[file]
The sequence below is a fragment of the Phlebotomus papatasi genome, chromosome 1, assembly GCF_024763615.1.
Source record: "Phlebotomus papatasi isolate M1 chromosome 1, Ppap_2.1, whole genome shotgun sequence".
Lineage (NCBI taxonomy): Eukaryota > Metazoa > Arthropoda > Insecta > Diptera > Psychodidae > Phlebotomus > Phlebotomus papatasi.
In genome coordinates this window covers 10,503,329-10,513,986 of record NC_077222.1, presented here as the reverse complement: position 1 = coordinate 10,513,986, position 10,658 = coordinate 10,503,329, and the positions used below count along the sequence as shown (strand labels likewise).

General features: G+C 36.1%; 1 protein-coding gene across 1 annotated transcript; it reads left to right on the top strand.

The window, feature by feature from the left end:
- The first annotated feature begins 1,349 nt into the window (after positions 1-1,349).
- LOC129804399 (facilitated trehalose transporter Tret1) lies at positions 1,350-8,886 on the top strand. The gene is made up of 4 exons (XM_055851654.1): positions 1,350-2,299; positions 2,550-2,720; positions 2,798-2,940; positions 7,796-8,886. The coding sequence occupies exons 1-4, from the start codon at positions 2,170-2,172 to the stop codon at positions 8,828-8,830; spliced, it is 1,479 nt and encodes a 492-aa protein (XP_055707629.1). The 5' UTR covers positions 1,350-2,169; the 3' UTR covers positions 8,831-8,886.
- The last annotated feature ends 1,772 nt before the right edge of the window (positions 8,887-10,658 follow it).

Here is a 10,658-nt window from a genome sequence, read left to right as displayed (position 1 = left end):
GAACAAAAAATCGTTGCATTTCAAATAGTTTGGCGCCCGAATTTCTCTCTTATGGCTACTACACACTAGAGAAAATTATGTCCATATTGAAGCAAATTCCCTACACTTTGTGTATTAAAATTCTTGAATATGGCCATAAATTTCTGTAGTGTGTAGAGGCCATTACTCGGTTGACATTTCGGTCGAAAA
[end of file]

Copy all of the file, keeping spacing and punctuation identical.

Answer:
The sequence below is a fragment of the Phlebotomus papatasi genome, chromosome 1, assembly GCF_024763615.1.
Source record: "Phlebotomus papatasi isolate M1 chromosome 1, Ppap_2.1, whole genome shotgun sequence".
Lineage (NCBI taxonomy): Eukaryota > Metazoa > Arthropoda > Insecta > Diptera > Psychodidae > Phlebotomus > Phlebotomus papatasi.
In genome coordinates this window covers 10,503,329-10,513,986 of record NC_077222.1, presented here as the reverse complement: position 1 = coordinate 10,513,986, position 10,658 = coordinate 10,503,329, and the positions used below count along the sequence as shown (strand labels likewise).

General features: G+C 36.1%; 1 protein-coding gene across 1 annotated transcript; it reads left to right on the top strand.

The window, feature by feature from the left end:
- The first annotated feature begins 1,349 nt into the window (after positions 1-1,349).
- LOC129804399 (facilitated trehalose transporter Tret1) lies at positions 1,350-8,886 on the top strand. The gene is made up of 4 exons (XM_055851654.1): positions 1,350-2,299; positions 2,550-2,720; positions 2,798-2,940; positions 7,796-8,886. The coding sequence occupies exons 1-4, from the start codon at positions 2,170-2,172 to the stop codon at positions 8,828-8,830; spliced, it is 1,479 nt and encodes a 492-aa protein (XP_055707629.1). The 5' UTR covers positions 1,350-2,169; the 3' UTR covers positions 8,831-8,886.
- The last annotated feature ends 1,772 nt before the right edge of the window (positions 8,887-10,658 follow it).

Here is a 10,658-nt window from a genome sequence, read left to right as displayed (position 1 = left end):
GAACAAAAAATCGTTGCATTTCAAATAGTTTGGCGCCCGAATTTCTCTCTTATGGCTACTACACACTAGAGAAAATTATGTCCATATTGAAGCAAATTCCCTACACTTTGTGTATTAAAATTCTTGAATATGGCCATAAATTTCTGTAGTGTGTAGAGGCCATTACTCGGTTGACATTTCGGTCGAAAA